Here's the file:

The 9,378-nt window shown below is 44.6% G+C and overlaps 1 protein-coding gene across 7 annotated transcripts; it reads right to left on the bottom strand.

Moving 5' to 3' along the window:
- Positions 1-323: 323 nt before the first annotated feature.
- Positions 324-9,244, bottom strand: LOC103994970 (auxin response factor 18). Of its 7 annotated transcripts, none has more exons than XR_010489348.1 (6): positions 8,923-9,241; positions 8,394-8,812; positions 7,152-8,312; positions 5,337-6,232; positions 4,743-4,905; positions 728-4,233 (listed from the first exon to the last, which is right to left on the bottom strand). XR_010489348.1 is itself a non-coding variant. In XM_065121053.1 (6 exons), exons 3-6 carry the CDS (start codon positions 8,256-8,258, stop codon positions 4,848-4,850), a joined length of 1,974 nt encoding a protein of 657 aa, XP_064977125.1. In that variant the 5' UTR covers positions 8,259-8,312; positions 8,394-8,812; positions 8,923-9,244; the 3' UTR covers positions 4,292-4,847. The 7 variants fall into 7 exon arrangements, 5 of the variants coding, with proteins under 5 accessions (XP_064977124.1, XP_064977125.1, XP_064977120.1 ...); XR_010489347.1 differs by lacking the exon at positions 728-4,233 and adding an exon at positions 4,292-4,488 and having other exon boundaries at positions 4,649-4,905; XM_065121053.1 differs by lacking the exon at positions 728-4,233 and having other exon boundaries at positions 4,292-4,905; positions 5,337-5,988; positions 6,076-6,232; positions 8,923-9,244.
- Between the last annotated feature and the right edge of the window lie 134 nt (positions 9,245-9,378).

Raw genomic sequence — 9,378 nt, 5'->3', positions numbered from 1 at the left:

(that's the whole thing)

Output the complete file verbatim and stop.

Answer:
The 9,378-nt window shown below is 44.6% G+C and overlaps 1 protein-coding gene across 7 annotated transcripts; it reads right to left on the bottom strand.

Moving 5' to 3' along the window:
- Positions 1-323: 323 nt before the first annotated feature.
- Positions 324-9,244, bottom strand: LOC103994970 (auxin response factor 18). Of its 7 annotated transcripts, none has more exons than XR_010489348.1 (6): positions 8,923-9,241; positions 8,394-8,812; positions 7,152-8,312; positions 5,337-6,232; positions 4,743-4,905; positions 728-4,233 (listed from the first exon to the last, which is right to left on the bottom strand). XR_010489348.1 is itself a non-coding variant. In XM_065121053.1 (6 exons), exons 3-6 carry the CDS (start codon positions 8,256-8,258, stop codon positions 4,848-4,850), a joined length of 1,974 nt encoding a protein of 657 aa, XP_064977125.1. In that variant the 5' UTR covers positions 8,259-8,312; positions 8,394-8,812; positions 8,923-9,244; the 3' UTR covers positions 4,292-4,847. The 7 variants fall into 7 exon arrangements, 5 of the variants coding, with proteins under 5 accessions (XP_064977124.1, XP_064977125.1, XP_064977120.1 ...); XR_010489347.1 differs by lacking the exon at positions 728-4,233 and adding an exon at positions 4,292-4,488 and having other exon boundaries at positions 4,649-4,905; XM_065121053.1 differs by lacking the exon at positions 728-4,233 and having other exon boundaries at positions 4,292-4,905; positions 5,337-5,988; positions 6,076-6,232; positions 8,923-9,244.
- Between the last annotated feature and the right edge of the window lie 134 nt (positions 9,245-9,378).

Raw genomic sequence — 9,378 nt, 5'->3', positions numbered from 1 at the left: